Secretary of State Antony Blinken could soon face a contempt of Congress charge after his office ignored multiple subpoenas for documents from the Republican-led House Oversight Committee.
House Oversight Chairman Rep. Mike McCaul, R-Texas, says Blinken and the State Department have blown past multiple deadlines to provide documents relating to President Biden’s botched withdrawal from Afghanistan in recent months. He is now threatening to hold the top Biden official in contempt if he continues to refuse to provide the documents.
“The Department is now in violation of its legal obligation to produce these documents and must do so immediately,” McCaul wrote in a Monday statement. “Should the Department fail to comply with its legal obligation, the Committee is prepared to take the necessary steps to enforce its subpoena, including holding you in contempt of Congress and/or initiating a civil enforcement proceeding.”
McCaul and his fellow Republicans seek access to a dissent report from the U.S. Embassy in Kabul dated to just before Biden’s withdrawal plans were set in motion. Dissent reports detail any misgivings U.S. officials may have with a current plan of action.
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Blinken blew past the original deadline to supply the documents in March, then again in April when McCaul pushed back the deadline. McCaul set his latest line in the sand at May 1, and Blinken again refused to provide the documents.
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Rather than comply with the subpoena, the State Department offered to give McCaul and his committee a briefing on the documents’ contents. McCaul accepted the briefing in April but clarified that it did not constitute complying with the subpoena.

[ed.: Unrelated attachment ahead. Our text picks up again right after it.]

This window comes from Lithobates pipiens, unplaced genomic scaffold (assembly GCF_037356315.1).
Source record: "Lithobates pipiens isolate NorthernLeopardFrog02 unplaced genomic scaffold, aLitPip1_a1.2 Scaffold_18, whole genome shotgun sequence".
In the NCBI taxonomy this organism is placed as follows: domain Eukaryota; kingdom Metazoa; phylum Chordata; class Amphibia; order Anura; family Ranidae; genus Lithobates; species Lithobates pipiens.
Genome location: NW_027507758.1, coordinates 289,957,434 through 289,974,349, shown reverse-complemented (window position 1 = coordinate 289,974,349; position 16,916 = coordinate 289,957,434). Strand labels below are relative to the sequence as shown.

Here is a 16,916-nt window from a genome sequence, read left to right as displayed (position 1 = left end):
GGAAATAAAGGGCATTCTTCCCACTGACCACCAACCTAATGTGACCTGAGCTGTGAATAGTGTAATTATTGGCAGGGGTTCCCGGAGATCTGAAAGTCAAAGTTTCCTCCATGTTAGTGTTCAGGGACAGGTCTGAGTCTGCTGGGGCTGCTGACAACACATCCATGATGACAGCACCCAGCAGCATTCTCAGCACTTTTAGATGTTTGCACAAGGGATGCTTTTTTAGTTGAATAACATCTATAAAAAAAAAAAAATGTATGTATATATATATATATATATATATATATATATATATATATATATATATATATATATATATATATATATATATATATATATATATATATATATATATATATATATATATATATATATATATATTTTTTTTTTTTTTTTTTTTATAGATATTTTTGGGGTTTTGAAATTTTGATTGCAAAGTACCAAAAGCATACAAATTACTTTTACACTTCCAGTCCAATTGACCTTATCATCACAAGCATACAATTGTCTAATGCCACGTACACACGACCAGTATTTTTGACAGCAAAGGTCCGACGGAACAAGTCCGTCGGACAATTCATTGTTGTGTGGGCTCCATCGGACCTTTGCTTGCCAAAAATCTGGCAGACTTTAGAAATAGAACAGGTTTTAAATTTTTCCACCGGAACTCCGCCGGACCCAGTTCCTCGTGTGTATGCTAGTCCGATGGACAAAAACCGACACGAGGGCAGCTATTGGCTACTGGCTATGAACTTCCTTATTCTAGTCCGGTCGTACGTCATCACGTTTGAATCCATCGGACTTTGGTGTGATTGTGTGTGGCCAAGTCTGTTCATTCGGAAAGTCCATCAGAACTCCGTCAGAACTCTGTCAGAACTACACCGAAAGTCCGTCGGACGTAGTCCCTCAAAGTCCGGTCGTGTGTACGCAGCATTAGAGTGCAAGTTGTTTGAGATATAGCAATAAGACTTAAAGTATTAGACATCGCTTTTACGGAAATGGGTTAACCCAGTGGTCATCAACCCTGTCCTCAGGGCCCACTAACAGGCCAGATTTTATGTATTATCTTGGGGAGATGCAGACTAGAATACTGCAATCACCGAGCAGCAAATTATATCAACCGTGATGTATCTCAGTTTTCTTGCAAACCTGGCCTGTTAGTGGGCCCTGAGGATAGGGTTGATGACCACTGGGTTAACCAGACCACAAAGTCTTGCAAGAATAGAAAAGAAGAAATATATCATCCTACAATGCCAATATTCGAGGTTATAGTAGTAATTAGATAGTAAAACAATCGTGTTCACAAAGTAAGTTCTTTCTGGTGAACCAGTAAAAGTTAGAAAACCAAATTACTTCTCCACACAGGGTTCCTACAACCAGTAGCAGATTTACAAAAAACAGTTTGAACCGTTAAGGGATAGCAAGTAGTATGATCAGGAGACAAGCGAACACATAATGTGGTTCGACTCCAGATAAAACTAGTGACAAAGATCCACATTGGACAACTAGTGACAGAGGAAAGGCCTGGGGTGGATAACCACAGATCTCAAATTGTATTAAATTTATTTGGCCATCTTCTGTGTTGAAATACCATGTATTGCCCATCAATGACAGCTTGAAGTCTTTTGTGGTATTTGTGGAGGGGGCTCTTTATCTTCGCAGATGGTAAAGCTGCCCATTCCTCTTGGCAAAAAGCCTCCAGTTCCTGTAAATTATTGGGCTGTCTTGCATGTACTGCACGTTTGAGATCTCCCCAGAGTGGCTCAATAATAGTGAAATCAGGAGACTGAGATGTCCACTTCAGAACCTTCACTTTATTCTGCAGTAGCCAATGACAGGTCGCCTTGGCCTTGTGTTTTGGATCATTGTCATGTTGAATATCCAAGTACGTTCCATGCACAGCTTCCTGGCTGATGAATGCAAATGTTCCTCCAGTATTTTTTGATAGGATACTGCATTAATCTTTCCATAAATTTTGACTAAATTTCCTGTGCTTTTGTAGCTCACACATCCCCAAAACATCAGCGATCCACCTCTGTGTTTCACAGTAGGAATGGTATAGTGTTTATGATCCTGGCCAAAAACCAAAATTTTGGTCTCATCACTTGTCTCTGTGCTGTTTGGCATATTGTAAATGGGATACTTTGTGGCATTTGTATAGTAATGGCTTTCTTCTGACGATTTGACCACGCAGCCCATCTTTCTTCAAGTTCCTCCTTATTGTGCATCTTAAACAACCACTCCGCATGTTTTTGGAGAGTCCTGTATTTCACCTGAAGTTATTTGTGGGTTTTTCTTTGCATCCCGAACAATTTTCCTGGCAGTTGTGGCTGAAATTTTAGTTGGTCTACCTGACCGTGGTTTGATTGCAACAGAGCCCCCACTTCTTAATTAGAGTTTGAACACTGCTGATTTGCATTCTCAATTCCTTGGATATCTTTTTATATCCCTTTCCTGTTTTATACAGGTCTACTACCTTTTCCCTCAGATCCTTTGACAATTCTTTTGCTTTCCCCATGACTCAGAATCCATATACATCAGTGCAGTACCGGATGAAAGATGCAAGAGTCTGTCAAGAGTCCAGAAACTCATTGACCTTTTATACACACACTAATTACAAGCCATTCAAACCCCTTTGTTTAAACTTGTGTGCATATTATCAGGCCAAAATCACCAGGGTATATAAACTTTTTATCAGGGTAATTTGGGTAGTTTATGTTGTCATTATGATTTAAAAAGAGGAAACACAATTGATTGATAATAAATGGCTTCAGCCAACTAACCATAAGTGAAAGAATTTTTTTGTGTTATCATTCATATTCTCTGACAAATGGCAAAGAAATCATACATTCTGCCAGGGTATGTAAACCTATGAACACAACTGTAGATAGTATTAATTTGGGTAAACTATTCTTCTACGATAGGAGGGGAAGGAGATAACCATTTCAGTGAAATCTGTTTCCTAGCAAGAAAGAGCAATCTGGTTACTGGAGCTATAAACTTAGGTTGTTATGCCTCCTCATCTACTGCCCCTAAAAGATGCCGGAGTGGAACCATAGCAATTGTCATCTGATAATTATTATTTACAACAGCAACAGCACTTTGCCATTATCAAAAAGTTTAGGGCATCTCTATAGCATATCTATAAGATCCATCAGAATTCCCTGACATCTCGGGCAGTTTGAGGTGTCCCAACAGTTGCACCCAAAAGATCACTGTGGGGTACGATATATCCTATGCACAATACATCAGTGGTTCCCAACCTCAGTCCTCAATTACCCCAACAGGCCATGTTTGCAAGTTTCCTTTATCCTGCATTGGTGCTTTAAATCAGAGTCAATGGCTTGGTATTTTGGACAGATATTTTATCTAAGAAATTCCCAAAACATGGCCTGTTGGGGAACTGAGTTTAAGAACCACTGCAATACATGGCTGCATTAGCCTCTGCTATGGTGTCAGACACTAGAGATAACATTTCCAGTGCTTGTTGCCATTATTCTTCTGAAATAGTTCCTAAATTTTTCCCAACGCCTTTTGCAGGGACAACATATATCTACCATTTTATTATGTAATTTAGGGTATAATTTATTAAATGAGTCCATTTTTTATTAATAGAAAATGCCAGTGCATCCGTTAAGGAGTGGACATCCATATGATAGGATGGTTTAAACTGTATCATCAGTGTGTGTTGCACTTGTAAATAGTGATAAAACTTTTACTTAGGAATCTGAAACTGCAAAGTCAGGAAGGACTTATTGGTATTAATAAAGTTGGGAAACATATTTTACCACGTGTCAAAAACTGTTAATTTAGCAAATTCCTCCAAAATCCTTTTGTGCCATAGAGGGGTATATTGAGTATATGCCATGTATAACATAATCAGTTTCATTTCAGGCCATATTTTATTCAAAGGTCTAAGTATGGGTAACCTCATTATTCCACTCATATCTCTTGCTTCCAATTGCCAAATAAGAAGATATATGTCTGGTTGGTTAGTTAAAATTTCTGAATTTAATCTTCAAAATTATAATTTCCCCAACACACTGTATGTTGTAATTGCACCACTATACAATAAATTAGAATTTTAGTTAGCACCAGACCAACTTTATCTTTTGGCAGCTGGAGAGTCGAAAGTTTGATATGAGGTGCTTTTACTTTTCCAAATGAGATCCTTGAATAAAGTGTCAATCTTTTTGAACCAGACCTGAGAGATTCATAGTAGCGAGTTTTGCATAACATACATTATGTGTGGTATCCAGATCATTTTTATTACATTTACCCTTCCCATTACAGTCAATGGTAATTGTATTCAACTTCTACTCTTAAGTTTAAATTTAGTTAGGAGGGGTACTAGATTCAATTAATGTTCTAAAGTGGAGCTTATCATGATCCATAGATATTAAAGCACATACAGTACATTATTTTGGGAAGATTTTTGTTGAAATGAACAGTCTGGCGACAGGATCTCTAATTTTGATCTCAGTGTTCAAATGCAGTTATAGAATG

Despite the briefing, McCaul and other Republicans on the committee said they still had unanswered questions that could only be satisfied by seeing the documents.
“It’s unfortunate that despite having received a classified briefing on the dissent channel cable, as well as a written summary, that the House Foreign Affairs Committee continues to pursue this unnecessary and unproductive action,” State Department principal deputy spokesman Vedant Patel said Monday. “Nevertheless, we will continue to respond to appropriate oversight inquiries and provide Congress the information it needs to do its job while protecting the ability of State Department employees to do theirs.”
The U.S. withdrawal from Afghanistan was among the lowest points in Biden’s presidency. While the vast majority of Americans supported the decision to leave the country, they also overwhelmingly disapproved of Biden’s handling of the operation.
Fox News’ Nick Kalman contributed to this report.
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